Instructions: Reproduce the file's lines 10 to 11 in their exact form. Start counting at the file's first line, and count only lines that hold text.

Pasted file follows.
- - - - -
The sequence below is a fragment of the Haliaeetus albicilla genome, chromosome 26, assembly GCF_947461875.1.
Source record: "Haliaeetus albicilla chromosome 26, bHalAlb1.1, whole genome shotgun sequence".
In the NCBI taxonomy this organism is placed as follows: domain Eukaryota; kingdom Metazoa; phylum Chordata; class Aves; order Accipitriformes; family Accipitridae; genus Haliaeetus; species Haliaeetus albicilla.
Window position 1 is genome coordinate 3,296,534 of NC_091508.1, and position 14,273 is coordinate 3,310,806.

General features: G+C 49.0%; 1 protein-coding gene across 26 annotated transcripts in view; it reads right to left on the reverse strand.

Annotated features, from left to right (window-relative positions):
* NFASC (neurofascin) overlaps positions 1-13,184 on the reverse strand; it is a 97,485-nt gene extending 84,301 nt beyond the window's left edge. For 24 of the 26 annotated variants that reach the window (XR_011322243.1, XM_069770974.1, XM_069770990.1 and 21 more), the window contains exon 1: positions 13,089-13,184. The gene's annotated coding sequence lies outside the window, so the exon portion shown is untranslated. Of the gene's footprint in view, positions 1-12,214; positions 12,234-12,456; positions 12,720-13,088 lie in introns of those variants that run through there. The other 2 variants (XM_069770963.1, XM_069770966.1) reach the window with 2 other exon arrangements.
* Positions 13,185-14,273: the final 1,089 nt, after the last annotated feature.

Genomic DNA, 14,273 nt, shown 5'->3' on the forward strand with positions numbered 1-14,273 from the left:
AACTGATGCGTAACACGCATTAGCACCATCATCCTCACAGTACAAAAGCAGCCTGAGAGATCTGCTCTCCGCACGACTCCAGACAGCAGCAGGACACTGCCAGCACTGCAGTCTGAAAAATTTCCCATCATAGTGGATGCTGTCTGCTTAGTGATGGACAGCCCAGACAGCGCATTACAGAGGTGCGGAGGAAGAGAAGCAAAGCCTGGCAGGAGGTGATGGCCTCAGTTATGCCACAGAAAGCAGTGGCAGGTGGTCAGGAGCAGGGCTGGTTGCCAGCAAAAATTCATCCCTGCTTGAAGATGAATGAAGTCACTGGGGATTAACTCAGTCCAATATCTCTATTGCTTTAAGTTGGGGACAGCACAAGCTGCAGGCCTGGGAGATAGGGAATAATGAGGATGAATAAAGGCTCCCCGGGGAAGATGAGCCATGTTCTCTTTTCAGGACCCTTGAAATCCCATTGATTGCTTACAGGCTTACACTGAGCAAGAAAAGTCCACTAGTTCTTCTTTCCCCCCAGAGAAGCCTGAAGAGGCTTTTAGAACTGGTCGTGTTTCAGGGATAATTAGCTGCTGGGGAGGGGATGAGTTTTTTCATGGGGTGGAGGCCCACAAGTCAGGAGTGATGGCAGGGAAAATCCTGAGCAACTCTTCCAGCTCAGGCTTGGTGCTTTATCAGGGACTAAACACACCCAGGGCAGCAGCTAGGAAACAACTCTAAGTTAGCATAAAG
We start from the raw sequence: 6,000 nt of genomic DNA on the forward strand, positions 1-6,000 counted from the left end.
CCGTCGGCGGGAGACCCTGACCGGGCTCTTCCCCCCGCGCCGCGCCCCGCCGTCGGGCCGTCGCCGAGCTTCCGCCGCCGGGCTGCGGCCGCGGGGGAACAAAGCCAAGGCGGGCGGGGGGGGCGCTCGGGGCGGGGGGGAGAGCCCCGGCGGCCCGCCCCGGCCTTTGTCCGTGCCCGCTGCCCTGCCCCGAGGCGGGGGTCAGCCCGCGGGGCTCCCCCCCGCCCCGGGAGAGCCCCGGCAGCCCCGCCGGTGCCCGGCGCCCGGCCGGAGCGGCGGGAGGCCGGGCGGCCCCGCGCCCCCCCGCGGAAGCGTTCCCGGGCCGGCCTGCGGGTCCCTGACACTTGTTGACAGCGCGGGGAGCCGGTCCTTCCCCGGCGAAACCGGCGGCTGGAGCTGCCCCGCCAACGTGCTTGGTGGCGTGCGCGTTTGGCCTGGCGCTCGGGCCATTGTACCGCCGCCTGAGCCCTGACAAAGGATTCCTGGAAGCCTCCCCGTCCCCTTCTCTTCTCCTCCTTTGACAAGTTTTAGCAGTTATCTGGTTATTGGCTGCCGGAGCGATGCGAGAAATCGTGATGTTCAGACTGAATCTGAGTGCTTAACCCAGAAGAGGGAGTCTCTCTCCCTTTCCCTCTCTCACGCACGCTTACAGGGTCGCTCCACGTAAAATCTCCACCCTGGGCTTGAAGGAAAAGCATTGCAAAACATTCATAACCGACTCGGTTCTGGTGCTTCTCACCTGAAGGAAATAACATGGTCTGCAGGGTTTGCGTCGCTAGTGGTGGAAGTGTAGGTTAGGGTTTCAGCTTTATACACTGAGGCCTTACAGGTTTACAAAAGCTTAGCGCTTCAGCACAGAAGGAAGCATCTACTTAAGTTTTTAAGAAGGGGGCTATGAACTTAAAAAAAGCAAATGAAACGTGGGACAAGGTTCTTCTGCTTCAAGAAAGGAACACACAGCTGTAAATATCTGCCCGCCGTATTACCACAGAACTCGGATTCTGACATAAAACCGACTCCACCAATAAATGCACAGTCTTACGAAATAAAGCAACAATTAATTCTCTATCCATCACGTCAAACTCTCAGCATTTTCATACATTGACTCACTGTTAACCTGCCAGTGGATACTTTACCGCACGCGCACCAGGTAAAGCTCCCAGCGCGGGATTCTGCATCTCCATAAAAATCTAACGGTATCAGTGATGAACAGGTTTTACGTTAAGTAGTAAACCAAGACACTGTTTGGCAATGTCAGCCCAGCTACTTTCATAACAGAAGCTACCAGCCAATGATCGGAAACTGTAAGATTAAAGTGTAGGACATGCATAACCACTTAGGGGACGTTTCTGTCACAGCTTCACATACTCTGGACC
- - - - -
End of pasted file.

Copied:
AACTGATGCGTAACACGCATTAGCACCATCATCCTCACAGTACAAAAGCAGCCTGAGAGATCTGCTCTCCGCACGACTCCAGACAGCAGCAGGACACTGCCAGCACTGCAGTCTGAAAAATTTCCCATCATAGTGGATGCTGTCTGCTTAGTGATGGACAGCCCAGACAGCGCATTACAGAGGTGCGGAGGAAGAGAAGCAAAGCCTGGCAGGAGGTGATGGCCTCAGTTATGCCACAGAAAGCAGTGGCAGGTGGTCAGGAGCAGGGCTGGTTGCCAGCAAAAATTCATCCCTGCTTGAAGATGAATGAAGTCACTGGGGATTAACTCAGTCCAATATCTCTATTGCTTTAAGTTGGGGACAGCACAAGCTGCAGGCCTGGGAGATAGGGAATAATGAGGATGAATAAAGGCTCCCCGGGGAAGATGAGCCATGTTCTCTTTTCAGGACCCTTGAAATCCCATTGATTGCTTACAGGCTTACACTGAGCAAGAAAAGTCCACTAGTTCTTCTTTCCCCCCAGAGAAGCCTGAAGAGGCTTTTAGAACTGGTCGTGTTTCAGGGATAATTAGCTGCTGGGGAGGGGATGAGTTTTTTCATGGGGTGGAGGCCCACAAGTCAGGAGTGATGGCAGGGAAAATCCTGAGCAACTCTTCCAGCTCAGGCTTGGTGCTTTATCAGGGACTAAACACACCCAGGGCAGCAGCTAGGAAACAACTCTAAGTTAGCATAAAG
We start from the raw sequence: 6,000 nt of genomic DNA on the forward strand, positions 1-6,000 counted from the left end.